Women's rights activist "surprised" at collapse of government and worries for the future: The rapid gains across Afghanistan by Taliban militants have stunned observers both at home and abroad. Mahbouba Seraj from the Afghan Women's Network told CNN she was "surprised" by how quickly the government collapsed. "In a matter of two days, four provinces of Afghanistan going into the hands of Taliban. And I was wondering what on earth could be doing that?
" Seraj said. "But then again, at the same time, because of the way this country has become in the corruption, the way it is in the world, and in Afghanistan today, I knew we were sold out."
After years in exile, Seraj – who was born in Kabul – returned to her homeland in 2003 to work with women and children. She says her goal was not to turn women into government officials but to help those that needed help the most. She spent years traveling around the country talking to women about their rights, education and healthcare.
"I came to Afghanistan to be the voice of the voiceless women of my country, all of those women that are living in the provinces of Afghanistan, all the way back in the districts, and nobody hears the voices, and they are in dire need of help, they are poor. They are not educated. The children are dying because they're sick and ... there was such a mother and child mortality rates in Afghanistan so high, so I came for that."
She said that despite seeing the Taliban return to Kabul, she wants to continue her work and is choosing to remain in the country because "my duty is my responsibility."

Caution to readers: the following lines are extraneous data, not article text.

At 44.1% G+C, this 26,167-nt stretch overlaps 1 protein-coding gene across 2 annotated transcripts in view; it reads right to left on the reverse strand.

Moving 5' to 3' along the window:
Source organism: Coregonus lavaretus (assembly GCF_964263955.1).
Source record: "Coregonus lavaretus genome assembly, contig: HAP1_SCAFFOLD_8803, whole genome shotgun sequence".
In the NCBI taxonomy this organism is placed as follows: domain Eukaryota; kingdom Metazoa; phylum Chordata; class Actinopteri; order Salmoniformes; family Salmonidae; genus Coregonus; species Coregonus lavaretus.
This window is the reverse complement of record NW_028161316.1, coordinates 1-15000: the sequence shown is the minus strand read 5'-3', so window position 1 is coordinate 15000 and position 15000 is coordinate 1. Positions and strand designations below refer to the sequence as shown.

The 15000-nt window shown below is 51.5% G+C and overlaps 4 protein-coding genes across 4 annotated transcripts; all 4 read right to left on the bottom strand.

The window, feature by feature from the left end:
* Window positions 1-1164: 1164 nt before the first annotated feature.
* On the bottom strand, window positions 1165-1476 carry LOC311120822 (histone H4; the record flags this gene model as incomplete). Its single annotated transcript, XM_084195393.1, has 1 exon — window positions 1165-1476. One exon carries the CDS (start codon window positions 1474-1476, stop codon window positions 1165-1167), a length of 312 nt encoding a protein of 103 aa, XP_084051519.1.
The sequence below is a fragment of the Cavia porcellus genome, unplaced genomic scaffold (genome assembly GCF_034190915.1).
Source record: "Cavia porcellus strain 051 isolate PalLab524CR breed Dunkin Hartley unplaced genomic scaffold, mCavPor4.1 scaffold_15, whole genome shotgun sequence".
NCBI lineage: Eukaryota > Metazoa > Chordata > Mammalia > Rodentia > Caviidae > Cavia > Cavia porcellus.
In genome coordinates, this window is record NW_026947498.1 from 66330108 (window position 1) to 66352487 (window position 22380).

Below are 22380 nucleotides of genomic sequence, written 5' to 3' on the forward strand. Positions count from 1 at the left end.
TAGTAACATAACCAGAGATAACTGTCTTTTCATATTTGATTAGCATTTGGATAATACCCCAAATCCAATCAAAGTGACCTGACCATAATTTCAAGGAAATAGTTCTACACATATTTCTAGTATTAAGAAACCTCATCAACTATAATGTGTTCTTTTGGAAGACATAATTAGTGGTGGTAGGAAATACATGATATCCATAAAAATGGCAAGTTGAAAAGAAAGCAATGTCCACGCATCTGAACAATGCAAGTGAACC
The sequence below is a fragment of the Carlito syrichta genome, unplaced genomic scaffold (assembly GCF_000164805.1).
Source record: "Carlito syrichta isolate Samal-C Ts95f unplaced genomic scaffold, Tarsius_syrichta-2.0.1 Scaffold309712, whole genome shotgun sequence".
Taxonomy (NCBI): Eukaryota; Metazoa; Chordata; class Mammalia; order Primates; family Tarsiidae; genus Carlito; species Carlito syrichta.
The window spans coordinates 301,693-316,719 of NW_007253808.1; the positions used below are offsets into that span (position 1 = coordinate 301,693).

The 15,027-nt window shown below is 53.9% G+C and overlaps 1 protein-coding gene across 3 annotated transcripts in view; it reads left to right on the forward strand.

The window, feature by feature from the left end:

"I want to do it for my girls, for my sisters and for my daughters ... but at the same time, I just want to be here because I know my presence really gives them the kind of normal, and the kind of support that they really need in this very hard times," she added.
Taliban entered "peacefully" into Kabul
From CNN's Nick Paton Walsh in Kabul
The Taliban entered Kabul, the capital city of Afghanistan, "peacefully," CNN's Nick Paton Walsh reported from the ground.
"We are hearing crackles of gunfire here and there, but there are not reports of... street-to-street fighting or Afghan security forces amassing in specific areas in order to prevent their entry. As far as we are aware, and it is dark here, so we are not able to go around and witness these events, they are moving gently across the city," Paton Walsh told CNN's Fareed Zakaria.
He added that it is unprecedented times, "Partly, because nobody imagined the Taliban would enter into the city of six million unimpeded," and because the Afghan President "said that he essentially wanted to stick around and has now disappeared without a transitional government in potentially to take over."